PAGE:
How to Prevent and Detect Insider Cyberattacks at Your Business
In one recent cybercrime scheme, a mortgage company employee accessed his employer’s records without authorization, then used stolen customer lists to start his own mortgage business. The perpetrator hacked the protected records by sending an email containing malware to a coworker.
This particular dishonest worker was caught, but your company may not be so lucky. One of your employees’ cybercrime schemes could end in financial losses or competitive disadvantages due to corporate espionage.
Best practices to minimize cyberattacks
Why would trusted employees steal from the hand that feeds them? They could be working for a competitor or seeking revenge for perceived wrongs. Sometimes coercion by a third party or the need to pay debts comes into play.
Although there are no guarantees that you’ll be able to foil every hacking scheme, your business can minimize the risk of insider theft by implementing several best practices:
Restrict IT use
Your IT personnel should take proactive measures to restrict or monitor employee use of email accounts, websites, peer-to-peer networking, instant messaging protocols and File Transfer Protocol.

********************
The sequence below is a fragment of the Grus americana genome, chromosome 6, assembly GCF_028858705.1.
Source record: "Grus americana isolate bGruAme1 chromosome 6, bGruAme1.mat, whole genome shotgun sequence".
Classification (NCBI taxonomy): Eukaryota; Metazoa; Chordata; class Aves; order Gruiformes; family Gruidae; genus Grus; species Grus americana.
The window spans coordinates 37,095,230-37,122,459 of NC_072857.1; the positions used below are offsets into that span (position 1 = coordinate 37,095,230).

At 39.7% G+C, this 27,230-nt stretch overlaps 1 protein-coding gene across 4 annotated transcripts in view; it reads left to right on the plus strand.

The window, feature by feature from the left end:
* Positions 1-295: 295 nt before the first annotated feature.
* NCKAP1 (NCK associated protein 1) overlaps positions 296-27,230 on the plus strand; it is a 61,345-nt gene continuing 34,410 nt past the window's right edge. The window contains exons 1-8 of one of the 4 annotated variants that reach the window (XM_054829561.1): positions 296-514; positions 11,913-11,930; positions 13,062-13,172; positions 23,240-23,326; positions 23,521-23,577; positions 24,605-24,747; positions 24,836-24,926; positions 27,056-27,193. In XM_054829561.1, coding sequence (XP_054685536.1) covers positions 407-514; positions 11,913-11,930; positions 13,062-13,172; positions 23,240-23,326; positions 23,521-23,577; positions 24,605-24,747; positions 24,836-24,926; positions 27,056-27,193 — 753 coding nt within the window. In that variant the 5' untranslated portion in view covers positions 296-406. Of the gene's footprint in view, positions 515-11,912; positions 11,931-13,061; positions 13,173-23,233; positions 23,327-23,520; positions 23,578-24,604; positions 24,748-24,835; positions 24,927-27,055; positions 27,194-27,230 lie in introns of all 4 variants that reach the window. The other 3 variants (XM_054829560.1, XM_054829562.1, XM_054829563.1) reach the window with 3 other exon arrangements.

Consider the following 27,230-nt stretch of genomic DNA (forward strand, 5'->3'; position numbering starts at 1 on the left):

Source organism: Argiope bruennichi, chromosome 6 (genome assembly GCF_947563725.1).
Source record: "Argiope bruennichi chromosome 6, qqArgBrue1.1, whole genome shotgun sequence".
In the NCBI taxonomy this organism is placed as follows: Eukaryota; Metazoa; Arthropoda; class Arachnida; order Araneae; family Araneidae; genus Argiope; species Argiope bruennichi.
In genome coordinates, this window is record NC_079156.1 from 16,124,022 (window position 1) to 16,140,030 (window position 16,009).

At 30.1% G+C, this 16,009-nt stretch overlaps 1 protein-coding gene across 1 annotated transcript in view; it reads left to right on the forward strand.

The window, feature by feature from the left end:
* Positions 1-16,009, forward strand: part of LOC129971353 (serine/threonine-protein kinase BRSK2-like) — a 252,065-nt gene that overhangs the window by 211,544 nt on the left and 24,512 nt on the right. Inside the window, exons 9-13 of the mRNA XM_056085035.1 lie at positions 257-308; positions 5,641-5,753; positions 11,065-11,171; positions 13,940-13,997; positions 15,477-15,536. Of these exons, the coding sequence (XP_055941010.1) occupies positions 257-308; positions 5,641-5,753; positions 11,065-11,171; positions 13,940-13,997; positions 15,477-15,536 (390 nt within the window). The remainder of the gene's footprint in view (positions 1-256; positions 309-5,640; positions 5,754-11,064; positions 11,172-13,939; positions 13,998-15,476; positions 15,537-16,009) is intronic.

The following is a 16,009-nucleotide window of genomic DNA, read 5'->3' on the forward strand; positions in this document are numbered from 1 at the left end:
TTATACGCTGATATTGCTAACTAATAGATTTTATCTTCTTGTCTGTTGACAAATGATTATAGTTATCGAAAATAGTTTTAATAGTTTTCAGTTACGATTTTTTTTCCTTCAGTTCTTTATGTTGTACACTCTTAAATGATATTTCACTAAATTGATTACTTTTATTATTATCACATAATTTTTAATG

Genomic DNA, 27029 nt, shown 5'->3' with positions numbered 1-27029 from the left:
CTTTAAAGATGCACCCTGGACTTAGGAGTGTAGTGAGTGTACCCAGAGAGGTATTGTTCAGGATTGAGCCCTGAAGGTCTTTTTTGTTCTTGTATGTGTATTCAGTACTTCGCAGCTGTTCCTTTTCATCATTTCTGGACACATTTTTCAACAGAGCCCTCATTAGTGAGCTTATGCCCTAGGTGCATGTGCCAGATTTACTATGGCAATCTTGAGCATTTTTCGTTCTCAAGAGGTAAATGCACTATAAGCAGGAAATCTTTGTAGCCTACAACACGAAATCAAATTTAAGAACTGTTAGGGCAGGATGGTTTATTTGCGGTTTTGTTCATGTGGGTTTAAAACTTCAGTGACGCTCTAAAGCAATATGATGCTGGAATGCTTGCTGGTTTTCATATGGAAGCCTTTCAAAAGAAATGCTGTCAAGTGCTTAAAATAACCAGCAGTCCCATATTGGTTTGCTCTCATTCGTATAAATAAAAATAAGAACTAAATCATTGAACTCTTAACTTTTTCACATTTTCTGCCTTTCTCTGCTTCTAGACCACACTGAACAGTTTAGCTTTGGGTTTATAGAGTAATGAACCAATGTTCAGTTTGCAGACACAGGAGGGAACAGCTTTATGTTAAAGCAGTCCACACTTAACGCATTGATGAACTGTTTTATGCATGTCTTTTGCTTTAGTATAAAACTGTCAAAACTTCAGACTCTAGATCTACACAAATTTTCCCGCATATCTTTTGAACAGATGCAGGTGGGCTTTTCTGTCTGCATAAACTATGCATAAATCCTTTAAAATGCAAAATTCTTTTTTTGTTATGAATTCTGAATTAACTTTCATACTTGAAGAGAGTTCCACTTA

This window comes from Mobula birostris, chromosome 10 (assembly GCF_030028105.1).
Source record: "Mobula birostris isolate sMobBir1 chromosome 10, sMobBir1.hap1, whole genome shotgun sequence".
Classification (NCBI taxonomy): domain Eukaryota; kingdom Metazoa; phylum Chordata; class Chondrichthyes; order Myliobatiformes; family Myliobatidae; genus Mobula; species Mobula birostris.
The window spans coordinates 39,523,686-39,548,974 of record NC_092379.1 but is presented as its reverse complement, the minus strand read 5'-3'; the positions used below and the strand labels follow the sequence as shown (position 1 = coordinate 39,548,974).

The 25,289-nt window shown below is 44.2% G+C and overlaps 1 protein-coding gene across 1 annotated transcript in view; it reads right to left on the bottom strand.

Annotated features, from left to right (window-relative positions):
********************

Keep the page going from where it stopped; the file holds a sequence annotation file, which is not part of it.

When employees leave the company, immediately remove them from all access lists and ask them to return their means of access to secure accounts. Provide them with copies of any signed confidentiality agreements as a reminder of their legal responsibilities for maintaining data confidentiality.
Don’t neglect physical assets
Some data thefts occur the old-fashioned way, by employees taking materials after hours or while no one is looking. Typically, a crooked employee will print or photocopy documents and remove them from the workplace hidden in a briefcase or bag. Some dishonest employees remove files from cabinets, desks or other storage locations. Controls such as locks, surveillance cameras and restrictions to access can help prevent and deter theft.
Treat workers well
Create a positive work environment and treat employees fairly and with respect. This can encourage loyalty and trust, thereby minimizing potential motives for employee theft.
In addition to the previously named threats, your office’s wireless communication networks, including Wi-Fi, Bluetooth and cellular, can increase fraud risk. For example, fraud perpetrators can use mobile devices to gain access to sensitive information. One way to deter such activities is to restrict Wi-Fi to employees with special passwords or biometric access.
For more information on mitigating cyber risk at your organization, contact us for help.
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